F&E’s family lawyers attorneys understand that same-sex couples and unmarried partners can face unique challenges. With the Obergefell decision in 2015, the US Supreme legalized same-sex marriage nationwide, but same-sex couples continue to face complicated legal issues given the patchwork of state laws that governed their relationships prior to 2015. It is often difficult to understand your rights in each situation and be certain of the best way to accomplish your goals.
Even with same-sex marriage now the law of the land, the family court systems of the states were designed to deal with heterosexual divorce. The issues unique to same-sex divorce have not been fully ironed out by state regulations and the courts. This is particularly true in states that were forced to confer legal status on same-sex marriage by Obergefell.
Unlike heterosexual couples who marry in only one state, prior to Obergefell same-sex couples sometimes married in several jurisdictions and often entered into civil unions and/or domestic partnerships, as well. When these couples wish to part ways, all of these legal relationships should be dissolved. If even one is left intact, the rights and responsibilities of the relationship will continue to exist in any jurisdiction that recognizes the relationship as valid.
The ideal approach is to convince the court to dissolve all of your relationships in the same proceeding, however many of the complications involved in the dissolution of multiple relationships are relatively new–even to courts that regularly handle same-sex divorces.
One such complication arises from multiple marriages of different durations. The divorce law of the state in which you file may allow the court to consider the length of your marriage in its division of assets or the awarding of alimony, for example. If a couple has more than one relationship to dissolve and each is of a different duration, the court will need to determine which duration should apply.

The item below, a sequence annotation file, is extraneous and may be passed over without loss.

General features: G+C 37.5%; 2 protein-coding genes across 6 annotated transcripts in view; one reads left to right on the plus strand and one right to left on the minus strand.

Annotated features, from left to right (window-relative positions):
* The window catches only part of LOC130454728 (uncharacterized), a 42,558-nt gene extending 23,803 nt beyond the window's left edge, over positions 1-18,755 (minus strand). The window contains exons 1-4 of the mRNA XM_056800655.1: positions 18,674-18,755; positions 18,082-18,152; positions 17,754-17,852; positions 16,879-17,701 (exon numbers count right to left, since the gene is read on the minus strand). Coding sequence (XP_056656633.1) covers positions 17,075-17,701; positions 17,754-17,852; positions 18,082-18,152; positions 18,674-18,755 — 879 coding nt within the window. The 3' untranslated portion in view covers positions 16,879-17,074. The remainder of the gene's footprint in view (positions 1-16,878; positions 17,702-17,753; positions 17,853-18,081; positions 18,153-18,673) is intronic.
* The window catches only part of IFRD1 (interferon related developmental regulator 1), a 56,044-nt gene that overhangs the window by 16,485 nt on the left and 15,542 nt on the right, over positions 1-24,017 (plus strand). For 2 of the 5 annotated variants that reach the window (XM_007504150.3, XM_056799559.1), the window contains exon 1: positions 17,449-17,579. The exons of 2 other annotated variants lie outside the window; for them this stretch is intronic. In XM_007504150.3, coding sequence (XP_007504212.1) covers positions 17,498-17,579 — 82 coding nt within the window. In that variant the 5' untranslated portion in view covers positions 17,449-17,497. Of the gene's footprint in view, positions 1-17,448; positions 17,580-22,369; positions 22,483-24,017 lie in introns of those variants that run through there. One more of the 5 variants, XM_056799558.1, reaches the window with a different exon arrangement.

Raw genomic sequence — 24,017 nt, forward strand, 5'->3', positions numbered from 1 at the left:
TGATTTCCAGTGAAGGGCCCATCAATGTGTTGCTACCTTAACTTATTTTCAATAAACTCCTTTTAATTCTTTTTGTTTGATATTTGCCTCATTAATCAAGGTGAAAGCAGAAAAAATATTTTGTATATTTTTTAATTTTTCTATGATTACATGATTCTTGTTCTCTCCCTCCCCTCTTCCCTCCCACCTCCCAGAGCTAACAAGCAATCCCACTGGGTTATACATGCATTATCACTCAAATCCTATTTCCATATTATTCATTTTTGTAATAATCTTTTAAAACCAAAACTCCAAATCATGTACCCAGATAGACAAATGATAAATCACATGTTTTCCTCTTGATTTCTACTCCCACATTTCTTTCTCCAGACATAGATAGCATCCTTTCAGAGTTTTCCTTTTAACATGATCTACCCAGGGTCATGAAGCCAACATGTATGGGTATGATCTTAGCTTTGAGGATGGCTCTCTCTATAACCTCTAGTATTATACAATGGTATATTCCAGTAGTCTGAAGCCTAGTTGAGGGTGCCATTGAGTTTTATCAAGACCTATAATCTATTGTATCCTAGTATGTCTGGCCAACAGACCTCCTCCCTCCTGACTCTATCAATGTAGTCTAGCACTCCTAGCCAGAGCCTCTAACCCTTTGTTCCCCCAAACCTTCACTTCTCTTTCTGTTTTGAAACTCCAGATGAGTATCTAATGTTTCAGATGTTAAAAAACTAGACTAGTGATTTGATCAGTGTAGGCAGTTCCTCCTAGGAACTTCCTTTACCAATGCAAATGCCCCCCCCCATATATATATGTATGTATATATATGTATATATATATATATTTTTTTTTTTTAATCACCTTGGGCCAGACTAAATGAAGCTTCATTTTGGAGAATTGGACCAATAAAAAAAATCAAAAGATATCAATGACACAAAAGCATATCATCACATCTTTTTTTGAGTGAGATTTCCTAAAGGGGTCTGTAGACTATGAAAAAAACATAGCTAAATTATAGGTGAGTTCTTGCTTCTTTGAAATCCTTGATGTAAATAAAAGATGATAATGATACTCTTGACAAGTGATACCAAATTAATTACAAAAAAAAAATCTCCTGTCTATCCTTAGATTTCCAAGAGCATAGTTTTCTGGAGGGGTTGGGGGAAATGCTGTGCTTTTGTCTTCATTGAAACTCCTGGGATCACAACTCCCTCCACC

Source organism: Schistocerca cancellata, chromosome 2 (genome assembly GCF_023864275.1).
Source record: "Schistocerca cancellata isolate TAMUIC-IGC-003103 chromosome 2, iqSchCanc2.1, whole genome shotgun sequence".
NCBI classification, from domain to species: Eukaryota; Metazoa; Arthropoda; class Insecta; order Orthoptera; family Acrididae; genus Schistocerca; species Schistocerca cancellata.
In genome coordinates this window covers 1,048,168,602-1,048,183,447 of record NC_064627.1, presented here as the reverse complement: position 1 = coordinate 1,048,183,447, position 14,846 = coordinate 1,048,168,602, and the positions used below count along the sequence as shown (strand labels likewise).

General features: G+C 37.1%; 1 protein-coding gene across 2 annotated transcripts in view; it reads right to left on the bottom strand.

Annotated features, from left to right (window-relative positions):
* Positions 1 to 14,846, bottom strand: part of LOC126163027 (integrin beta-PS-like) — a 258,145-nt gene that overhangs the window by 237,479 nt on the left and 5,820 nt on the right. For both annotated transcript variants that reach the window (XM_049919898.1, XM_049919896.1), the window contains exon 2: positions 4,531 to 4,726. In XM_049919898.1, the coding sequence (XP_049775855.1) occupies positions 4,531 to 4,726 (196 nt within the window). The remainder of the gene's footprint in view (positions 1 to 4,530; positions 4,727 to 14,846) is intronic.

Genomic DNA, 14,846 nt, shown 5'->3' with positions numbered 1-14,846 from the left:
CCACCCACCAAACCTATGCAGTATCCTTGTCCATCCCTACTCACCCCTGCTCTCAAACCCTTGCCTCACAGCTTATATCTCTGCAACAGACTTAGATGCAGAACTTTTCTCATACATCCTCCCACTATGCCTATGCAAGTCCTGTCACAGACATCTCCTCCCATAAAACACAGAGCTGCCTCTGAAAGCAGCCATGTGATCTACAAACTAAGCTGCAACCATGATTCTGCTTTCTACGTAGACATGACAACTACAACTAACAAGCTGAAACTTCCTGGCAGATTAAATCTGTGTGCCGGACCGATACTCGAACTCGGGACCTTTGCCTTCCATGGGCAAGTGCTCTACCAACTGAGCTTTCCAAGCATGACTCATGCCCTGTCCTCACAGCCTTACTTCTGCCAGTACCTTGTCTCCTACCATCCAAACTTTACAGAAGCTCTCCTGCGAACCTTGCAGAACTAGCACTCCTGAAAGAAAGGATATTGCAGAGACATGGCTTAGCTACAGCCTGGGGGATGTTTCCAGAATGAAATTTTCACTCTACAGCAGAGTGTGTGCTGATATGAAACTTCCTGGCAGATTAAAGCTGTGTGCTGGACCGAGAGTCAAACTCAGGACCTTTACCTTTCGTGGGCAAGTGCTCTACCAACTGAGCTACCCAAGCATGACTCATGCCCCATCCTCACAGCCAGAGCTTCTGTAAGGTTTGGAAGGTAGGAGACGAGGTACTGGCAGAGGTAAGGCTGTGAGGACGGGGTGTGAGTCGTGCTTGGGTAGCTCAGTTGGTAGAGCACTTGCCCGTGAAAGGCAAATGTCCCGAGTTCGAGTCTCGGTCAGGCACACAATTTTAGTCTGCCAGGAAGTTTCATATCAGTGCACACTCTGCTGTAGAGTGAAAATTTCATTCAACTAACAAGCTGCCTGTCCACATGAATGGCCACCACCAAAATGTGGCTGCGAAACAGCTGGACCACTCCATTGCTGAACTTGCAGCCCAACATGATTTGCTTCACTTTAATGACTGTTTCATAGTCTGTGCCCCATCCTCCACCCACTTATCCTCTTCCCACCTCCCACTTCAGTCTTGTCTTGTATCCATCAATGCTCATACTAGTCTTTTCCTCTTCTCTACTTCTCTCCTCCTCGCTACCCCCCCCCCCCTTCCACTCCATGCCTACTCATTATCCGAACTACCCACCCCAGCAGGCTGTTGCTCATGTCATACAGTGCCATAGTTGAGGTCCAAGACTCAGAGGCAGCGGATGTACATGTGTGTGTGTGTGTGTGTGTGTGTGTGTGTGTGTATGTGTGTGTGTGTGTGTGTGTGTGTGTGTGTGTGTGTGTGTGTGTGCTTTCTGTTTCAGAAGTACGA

Even with a nationally-recognized right to marry, the ability to obtain a same-sex divorce remains a difficult and complicated process with confusing residency requirements that need to be understood and sorted out. F&E’s family lawyers have the experience you need to navigate you through these legal technicalities.
Child custody and support issues are generally far more complicated in a same-sex divorce than they are in a heterosexual divorce. In fact, this can be the most difficult issue of all.
For example, if one spouse of a same-sex couple is neither the biological nor the adoptive parent of the child, issues of parentage, and the accompanying rights and responsibilities must be resolved.
If one of you is the biological parent and the other did not adopt, for instance, the non-biological “parent” may or may not be seen as a parent by the court. The answer may depend, at least in part, upon whether the state in which the couple lives confers parental rights on non-biological parents.
If one spouse is adjudicated not to be a parent in the eyes of the law, that spouse may be denied all parental rights and responsibilities, despite having devoted years to the care of the child in question. Child custody and support laws differ from state to state, and the particulars of each situation lead to case-specific results.
Child custody and support issues for domestic partners need to be clearly understood, especially in the event of a dissolution of the family entity.
If you have questions about national or binational same-sex marriages, civil unions or domestic partnerships, or about your rights as a parent in a same-sex relationship, we can help. The F&E family lawyers are knowledgeable and compassionate and can assist you with adoption, second-parent adoption, de facto or psychological parent status and all aspects of your divorce or dissolution.
F&E’s Family Law Group has extensive experience in meeting the needs of non-traditional couples and families, and are committed to staying on the leading edge of this rapidly evolving area of law.